What is anti-money laundering (AML)?
Before defining anti-money laundering (AML), it’s important to explain what money laundering is. Money laundering is the illicit practice of transferring funds of unlawful origin – usually as cash – into legal enterprises to make it look as though the money is legitimate. Money launderers might, for example, run money through a legitimate cash-based business; find a way to transfer cash into foreign countries to deposit it; deposit it in smaller chunks; or buy other cash instruments, such as virtual currencies (also known as cryptocurrencies).
In today’s global business environment, money laundering continues to be a prevalent problem.
AML activities, then, aim to fight this ongoing issue by establishing processes, policies, regulations and laws that require businesses to actively monitor the entities with whom they do business. They target such practices as market manipulation, illegal goods trading, tax evasion, bribery and other forms of financial corruption.
The 5th EU AML Directive
To combat money laundering as well as counter-terrorism financing (CTF), the European Parliament recently adopted the 5th Anti-Money Laundering Directive. Rather than a new law, this directive is an amendment to the EU’s 4th Anti-Money Laundering Directive, which aims to bring greater transparency to the financial system and prevent its use for the funding of criminal activities.
The directive addresses such areas as:
- regulation of virtual currencies
- information on beneficial owners (persons who reap the benefits of ownership even though the title of a given property is in someone else’s name)
- use of anonymous prepaid cards
- powers of financial intelligence units (FIUs) – entities that help investigate and prosecute serious criminal activities, such as money laundering, terrorism financing, tax evasion and organised crime
- stricter due diligence requirements for business relationships or transactions that involve high-risk countries
EU member states, including the UK, must begin to enforce the necessary regulations and laws and comply with the directive by 10 January 2020.
With such widespread risk of corruption on an international scale, due diligence practices are more essential than ever. To protect yourselves from money laundering and regulatory non-compliance and ensure successful, above-board business transactions, companies must make sure they have timely and accurate business intelligence through due diligence checks.
A due diligence check is a procedure for identifying, evaluating and verifying all available information about an individual or entity. Conducting robust due diligence checks through a reliable source means you can have confidence in your business dealings.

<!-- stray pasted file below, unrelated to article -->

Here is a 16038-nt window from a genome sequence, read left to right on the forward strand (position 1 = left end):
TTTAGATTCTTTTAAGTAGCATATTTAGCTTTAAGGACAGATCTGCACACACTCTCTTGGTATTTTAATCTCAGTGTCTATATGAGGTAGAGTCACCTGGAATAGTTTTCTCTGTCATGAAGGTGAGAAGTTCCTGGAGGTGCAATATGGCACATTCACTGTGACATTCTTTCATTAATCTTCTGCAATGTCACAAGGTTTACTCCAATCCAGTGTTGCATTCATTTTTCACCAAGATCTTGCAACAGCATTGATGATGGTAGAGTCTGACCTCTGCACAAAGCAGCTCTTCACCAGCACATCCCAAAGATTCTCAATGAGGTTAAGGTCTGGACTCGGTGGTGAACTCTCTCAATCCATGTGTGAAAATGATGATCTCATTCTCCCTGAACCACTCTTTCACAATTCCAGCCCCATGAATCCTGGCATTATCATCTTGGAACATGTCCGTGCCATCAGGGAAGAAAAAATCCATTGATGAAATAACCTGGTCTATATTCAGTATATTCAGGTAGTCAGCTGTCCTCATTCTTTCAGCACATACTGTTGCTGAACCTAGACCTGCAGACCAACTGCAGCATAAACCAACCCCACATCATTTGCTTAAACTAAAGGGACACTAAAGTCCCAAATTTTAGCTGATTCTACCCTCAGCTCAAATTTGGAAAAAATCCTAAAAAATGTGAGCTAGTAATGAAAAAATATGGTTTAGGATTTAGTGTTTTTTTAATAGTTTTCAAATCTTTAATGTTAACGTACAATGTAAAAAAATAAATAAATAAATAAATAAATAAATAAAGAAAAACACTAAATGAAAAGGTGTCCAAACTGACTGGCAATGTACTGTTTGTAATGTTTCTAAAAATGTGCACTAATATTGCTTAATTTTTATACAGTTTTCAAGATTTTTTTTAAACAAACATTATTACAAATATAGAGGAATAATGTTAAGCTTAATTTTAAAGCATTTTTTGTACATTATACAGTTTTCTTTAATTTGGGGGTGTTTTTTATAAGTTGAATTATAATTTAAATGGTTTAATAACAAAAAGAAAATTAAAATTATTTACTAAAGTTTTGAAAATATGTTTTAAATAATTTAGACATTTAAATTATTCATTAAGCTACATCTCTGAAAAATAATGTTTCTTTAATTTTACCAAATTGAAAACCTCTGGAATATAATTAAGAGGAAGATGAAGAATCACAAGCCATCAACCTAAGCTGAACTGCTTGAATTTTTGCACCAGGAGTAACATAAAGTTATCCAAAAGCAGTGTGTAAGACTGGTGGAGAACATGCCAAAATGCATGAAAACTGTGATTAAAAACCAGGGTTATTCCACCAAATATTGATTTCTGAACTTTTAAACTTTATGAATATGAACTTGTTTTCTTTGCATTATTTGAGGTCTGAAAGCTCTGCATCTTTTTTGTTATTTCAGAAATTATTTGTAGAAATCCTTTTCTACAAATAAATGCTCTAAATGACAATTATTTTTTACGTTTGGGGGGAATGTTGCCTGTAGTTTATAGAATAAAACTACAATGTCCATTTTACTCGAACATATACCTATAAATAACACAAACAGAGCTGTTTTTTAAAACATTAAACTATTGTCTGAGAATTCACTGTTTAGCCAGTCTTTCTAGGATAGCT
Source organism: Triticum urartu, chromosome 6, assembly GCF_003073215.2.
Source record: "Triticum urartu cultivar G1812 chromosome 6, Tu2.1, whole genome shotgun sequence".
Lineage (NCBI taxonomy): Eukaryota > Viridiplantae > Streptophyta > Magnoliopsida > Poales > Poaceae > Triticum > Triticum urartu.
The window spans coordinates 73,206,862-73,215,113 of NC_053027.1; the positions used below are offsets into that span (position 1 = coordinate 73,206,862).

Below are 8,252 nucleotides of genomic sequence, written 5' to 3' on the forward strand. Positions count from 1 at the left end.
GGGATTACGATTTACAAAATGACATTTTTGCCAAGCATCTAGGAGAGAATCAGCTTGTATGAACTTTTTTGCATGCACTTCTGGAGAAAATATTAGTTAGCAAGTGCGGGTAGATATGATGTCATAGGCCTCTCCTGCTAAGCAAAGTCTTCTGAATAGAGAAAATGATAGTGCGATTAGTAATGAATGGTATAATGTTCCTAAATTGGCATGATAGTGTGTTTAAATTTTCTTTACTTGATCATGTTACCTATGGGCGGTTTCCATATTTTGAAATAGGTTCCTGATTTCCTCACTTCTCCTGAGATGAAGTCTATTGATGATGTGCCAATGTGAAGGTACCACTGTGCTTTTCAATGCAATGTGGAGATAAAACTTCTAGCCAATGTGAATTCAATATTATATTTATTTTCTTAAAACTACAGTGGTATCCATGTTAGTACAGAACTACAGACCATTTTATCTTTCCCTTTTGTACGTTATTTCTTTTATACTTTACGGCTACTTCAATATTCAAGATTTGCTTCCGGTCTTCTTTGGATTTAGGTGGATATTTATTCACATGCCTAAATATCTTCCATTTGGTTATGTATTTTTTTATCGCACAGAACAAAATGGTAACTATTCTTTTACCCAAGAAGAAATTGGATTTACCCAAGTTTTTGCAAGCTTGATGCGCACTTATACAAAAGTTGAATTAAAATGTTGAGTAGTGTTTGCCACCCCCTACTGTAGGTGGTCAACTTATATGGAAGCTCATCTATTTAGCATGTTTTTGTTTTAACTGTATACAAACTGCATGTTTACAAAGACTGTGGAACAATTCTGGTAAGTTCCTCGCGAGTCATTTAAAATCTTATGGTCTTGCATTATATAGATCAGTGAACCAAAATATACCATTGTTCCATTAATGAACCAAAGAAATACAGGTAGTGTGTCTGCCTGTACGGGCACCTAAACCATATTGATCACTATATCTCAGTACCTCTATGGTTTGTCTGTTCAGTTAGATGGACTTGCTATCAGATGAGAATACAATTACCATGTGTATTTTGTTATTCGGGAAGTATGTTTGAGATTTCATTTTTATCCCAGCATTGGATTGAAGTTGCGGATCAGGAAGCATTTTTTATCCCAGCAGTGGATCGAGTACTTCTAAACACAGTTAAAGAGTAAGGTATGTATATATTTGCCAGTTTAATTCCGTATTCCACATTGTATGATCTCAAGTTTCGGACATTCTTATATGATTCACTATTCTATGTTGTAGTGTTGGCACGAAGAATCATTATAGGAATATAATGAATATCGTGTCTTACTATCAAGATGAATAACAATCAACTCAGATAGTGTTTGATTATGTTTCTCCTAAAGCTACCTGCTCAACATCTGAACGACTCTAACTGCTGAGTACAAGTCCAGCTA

Lexis Diligence® AML solutions let you conduct enhanced due diligence checks and comprehensive research to investigate and monitor third parties, customers and other entities with whom you do business. Using the tools means you can stay compliant with international AML procedures and safeguard your business. The tools give you access to an unparalleled collection of global news and information all in one place, including:
- more than 150 databases of premium business information
- millions of public and private company profiles covering developed and emerging markets
- politically exposed person (PEP) lists, international sanctions lists and watchlists
- more than 26,000 current news sources from newspapers, blogs, and newswires, as well as an archive that dates back 40 years
- the LexisNexis® database of international court cases and decisions
- risk-analysis reports
- more than 500 biographical sources and executive profiles
What’s more, the Diligence® built-in report builder enables to you to produce customised time- and date-stamped reports to demonstrate your ongoing compliance efforts should you undergo any type of regulatory audit.
Ultimately, with a complete picture of the people and companies you’re dealing with, you’ll improve your decision-making power and be able to safeguard and grow your business with confidence.
LexisNexis Diligence spotter®
As the regulatory landscape continues to evolve, establishing an agile third-party risk management and compliance process is critical. That’s where our LexisNexis Diligence spotter® software comes in. Combining third-party screening, risk assessment and ongoing monitoring and case management, Diligence spotter® is a robust regulatory compliance tool that can evolve to suit your due diligence processes.
Diligence spotter® searches across internal and external data sources and other documentation to help you identify, assess and manage risk exposure. With the software, you can continually evaluate, monitor and measure risk to capture a real-time, daily assessment so you can escalate your due diligence efforts as necessary.
Diligence spotter® also allows you to incorporate additional internet research into your screening process, so you can be rest assured that as regulations evolve, Diligence spotter® will keep up.